So I’m happily reading the Land Stewardship Project newsletter when I come across this passage, about a tribally supported agricultural organization:
Growing food in the community and getting people to consume it are different things. That’s why Wozupi provides classes for the public throughout the year on not only food production, but preparation and preserving. “We’re recognizing that a lot of our TSA members may not have ever peeled an onion before,” says Yoshino.
I feel punched in the gut, not unlike receiving the news that the monarch butterfly population was decimated by hot weather this year, or an earlier LSP article that mentioned how many grade school kids are surprised to learn that carrots come out of the ground. Never peeled an onion?! This is tragedy of an order I can barely comprehend. Because if you’re an adult who’s never peeled an onion, chances are good you eat a lot of prepared or fast food, and bear the health consequences. And you don’t have access to vegetables at your nearest store, so you don’t know the pleasurable heft of a bag of onions. And you don’t know what it’s like to have onions sautéing in butter on the stove, scenting up your kitchen. And you don’t eat meals around the table with family. And you’ve never, ever pulled a beautiful gold globe out of the soil.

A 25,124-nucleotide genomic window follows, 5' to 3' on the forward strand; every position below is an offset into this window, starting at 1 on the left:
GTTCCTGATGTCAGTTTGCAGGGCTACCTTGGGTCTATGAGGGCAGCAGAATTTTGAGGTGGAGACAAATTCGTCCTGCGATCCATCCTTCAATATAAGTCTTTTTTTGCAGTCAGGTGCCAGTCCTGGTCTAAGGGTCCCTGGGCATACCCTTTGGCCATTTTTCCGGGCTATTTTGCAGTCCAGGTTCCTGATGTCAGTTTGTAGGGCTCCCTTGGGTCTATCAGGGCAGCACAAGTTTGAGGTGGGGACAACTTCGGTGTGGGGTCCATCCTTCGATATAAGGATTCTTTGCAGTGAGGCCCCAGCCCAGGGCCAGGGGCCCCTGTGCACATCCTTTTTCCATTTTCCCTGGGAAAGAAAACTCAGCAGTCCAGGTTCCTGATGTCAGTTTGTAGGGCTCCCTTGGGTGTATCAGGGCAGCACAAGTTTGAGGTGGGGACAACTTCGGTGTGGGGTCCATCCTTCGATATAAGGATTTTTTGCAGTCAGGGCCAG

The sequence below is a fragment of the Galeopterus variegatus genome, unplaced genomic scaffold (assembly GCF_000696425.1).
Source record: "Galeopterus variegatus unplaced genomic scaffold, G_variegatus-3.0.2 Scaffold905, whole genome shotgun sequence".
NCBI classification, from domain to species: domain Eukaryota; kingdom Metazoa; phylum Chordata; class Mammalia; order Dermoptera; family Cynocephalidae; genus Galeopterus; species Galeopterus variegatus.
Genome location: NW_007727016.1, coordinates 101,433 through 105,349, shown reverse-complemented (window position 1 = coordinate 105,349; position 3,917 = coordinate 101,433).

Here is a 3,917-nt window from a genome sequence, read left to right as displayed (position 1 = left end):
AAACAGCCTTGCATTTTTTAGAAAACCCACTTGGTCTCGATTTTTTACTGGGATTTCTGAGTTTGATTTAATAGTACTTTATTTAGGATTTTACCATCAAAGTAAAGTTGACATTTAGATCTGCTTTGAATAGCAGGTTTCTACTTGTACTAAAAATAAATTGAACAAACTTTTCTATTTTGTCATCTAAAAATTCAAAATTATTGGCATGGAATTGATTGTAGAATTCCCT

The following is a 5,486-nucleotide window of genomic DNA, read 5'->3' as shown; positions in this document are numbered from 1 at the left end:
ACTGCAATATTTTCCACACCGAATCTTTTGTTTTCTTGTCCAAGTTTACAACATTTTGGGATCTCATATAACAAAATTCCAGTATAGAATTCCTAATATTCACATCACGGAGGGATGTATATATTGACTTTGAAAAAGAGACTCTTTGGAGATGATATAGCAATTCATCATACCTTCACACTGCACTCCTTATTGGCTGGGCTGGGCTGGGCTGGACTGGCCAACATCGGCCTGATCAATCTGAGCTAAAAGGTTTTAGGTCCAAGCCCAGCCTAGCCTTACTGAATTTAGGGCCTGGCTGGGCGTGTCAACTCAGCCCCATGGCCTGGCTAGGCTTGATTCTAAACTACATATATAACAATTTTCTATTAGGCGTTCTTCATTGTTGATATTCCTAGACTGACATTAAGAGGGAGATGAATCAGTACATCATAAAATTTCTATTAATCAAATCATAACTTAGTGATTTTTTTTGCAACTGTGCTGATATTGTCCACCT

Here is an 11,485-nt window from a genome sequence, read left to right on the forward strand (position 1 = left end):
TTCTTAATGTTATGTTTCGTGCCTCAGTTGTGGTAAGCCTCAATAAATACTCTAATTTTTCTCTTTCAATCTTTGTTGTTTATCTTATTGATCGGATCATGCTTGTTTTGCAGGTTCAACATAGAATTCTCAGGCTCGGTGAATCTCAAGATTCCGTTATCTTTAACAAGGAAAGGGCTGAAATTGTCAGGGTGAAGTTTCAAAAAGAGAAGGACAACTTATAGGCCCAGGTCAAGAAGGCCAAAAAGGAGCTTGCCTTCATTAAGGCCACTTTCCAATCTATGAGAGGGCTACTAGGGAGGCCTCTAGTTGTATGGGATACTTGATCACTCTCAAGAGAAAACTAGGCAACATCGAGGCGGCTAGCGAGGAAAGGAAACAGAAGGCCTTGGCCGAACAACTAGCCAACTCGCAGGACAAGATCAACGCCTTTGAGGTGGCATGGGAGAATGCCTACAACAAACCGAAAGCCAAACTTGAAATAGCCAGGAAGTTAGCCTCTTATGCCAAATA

Onions are foundational in cooking, regardless of culture or creed, so life without peeling onions is life without real food.
Strangely, though, what really gets me is the loss of the metaphor. You need to peel away the layers of an onion to understand how multidimensional life is, how layer after layer contributes to the whole. Or how an onion can have one rotten layer in the middle of pearly, crisp white. Sink a knife into an onion and your eyes will sting, you won’t be able to see what you’re doing for all the tears, but it’s worth it once the skillet warms and that heady, pungent scent fills the house.
Humans need intimacy with our food because food is wise; it shows us who we are. We need onions to teach us how bound up pain and pleasure are, how rewarding it is to look beyond the surface, and how a vegetable that tastes horrid one moment can be transformed by heat into something heavenly. The tragedy that parallels the environmental crisis is our loss of connection to the earth. Thank God for organizations like Wozupi and LSP, who are holding up onions and saying, “Here. I’ll show you how.” –Elizabeth Jarrett Andrew